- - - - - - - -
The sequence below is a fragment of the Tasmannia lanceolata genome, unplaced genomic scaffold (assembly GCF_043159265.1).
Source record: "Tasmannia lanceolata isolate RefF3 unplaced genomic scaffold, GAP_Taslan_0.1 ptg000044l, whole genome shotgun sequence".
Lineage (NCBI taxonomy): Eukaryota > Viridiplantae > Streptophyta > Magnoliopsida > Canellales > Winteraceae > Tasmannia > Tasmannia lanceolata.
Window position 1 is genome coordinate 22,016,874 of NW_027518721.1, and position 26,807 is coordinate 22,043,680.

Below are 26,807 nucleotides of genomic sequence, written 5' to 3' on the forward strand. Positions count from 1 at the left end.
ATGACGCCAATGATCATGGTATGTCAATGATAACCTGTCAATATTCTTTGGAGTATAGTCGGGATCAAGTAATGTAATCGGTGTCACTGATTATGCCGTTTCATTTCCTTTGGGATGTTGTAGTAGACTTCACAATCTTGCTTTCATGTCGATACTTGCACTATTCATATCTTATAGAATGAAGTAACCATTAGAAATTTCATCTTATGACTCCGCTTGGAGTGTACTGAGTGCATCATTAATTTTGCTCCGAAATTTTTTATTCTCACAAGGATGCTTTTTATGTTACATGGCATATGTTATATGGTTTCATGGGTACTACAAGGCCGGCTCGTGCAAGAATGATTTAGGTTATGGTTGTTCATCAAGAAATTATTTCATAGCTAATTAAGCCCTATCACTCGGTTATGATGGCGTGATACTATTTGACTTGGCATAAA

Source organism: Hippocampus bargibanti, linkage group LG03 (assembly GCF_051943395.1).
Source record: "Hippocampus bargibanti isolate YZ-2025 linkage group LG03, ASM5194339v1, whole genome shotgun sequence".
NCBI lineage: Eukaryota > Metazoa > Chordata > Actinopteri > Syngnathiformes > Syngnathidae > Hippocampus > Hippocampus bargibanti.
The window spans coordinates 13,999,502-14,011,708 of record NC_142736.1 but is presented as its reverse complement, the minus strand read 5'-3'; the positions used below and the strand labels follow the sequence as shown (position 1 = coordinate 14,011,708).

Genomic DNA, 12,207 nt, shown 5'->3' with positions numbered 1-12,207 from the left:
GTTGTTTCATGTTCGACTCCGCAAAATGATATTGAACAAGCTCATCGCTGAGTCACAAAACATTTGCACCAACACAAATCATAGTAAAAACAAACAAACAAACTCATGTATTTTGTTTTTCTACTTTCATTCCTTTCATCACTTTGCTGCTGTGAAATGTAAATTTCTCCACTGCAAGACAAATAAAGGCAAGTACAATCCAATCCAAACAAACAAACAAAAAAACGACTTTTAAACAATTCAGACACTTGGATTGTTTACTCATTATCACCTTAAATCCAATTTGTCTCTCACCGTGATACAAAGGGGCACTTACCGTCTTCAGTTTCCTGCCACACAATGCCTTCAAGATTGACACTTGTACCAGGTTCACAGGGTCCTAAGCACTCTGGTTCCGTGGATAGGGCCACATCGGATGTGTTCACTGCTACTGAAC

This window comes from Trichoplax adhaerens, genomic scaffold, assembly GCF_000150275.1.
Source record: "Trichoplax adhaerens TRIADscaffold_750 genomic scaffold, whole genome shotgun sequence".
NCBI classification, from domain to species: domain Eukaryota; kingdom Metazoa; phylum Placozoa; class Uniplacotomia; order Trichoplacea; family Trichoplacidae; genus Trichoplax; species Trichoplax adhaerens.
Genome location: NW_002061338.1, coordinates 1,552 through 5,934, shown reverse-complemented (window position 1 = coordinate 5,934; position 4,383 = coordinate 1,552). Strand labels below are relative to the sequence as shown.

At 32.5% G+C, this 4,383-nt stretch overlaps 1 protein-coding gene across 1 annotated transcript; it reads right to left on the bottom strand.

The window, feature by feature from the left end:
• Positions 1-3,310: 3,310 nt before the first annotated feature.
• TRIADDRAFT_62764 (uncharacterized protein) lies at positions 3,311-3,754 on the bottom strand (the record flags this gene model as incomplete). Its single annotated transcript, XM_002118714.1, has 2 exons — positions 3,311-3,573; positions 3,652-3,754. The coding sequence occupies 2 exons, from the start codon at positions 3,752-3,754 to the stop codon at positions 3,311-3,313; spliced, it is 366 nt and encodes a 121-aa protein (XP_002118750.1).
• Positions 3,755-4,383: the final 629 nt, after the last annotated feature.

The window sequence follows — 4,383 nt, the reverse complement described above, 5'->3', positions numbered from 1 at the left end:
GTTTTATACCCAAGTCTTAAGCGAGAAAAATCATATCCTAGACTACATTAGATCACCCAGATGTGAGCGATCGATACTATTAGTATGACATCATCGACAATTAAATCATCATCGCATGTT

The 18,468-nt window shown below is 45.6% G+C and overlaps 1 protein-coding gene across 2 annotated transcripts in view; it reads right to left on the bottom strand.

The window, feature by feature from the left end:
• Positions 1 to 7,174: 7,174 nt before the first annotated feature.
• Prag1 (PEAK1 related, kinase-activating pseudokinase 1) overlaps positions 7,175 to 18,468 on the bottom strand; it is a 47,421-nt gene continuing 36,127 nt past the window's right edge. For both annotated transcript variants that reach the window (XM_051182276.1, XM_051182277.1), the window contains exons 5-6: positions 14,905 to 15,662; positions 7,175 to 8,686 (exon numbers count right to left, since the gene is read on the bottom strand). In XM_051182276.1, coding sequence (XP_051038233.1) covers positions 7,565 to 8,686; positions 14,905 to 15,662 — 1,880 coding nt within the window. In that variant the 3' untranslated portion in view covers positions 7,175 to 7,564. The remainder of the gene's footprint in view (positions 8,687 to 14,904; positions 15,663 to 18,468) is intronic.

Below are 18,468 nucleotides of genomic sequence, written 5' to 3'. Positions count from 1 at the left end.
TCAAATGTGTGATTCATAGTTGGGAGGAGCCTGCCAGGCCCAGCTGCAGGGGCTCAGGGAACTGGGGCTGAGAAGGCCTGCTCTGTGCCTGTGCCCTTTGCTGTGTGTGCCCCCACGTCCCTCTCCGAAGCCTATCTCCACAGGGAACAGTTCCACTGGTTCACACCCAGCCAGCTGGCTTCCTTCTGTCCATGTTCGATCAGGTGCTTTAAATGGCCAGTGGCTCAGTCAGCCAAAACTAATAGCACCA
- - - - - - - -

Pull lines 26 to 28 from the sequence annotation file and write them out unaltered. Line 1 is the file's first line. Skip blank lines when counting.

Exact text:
• Positions 1 to 7,174: 7,174 nt before the first annotated feature.
• Prag1 (PEAK1 related, kinase-activating pseudokinase 1) overlaps positions 7,175 to 18,468 on the bottom strand; it is a 47,421-nt gene continuing 36,127 nt past the window's right edge. For both annotated transcript variants that reach the window (XM_051182276.1, XM_051182277.1), the window contains exons 5-6: positions 14,905 to 15,662; positions 7,175 to 8,686 (exon numbers count right to left, since the gene is read on the bottom strand). In XM_051182276.1, coding sequence (XP_051038233.1) covers positions 7,565 to 8,686; positions 14,905 to 15,662 — 1,880 coding nt within the window. In that variant the 3' untranslated portion in view covers positions 7,175 to 7,564. The remainder of the gene's footprint in view (positions 8,687 to 14,904; positions 15,663 to 18,468) is intronic.

Below are 18,468 nucleotides of genomic sequence, written 5' to 3'. Positions count from 1 at the left end.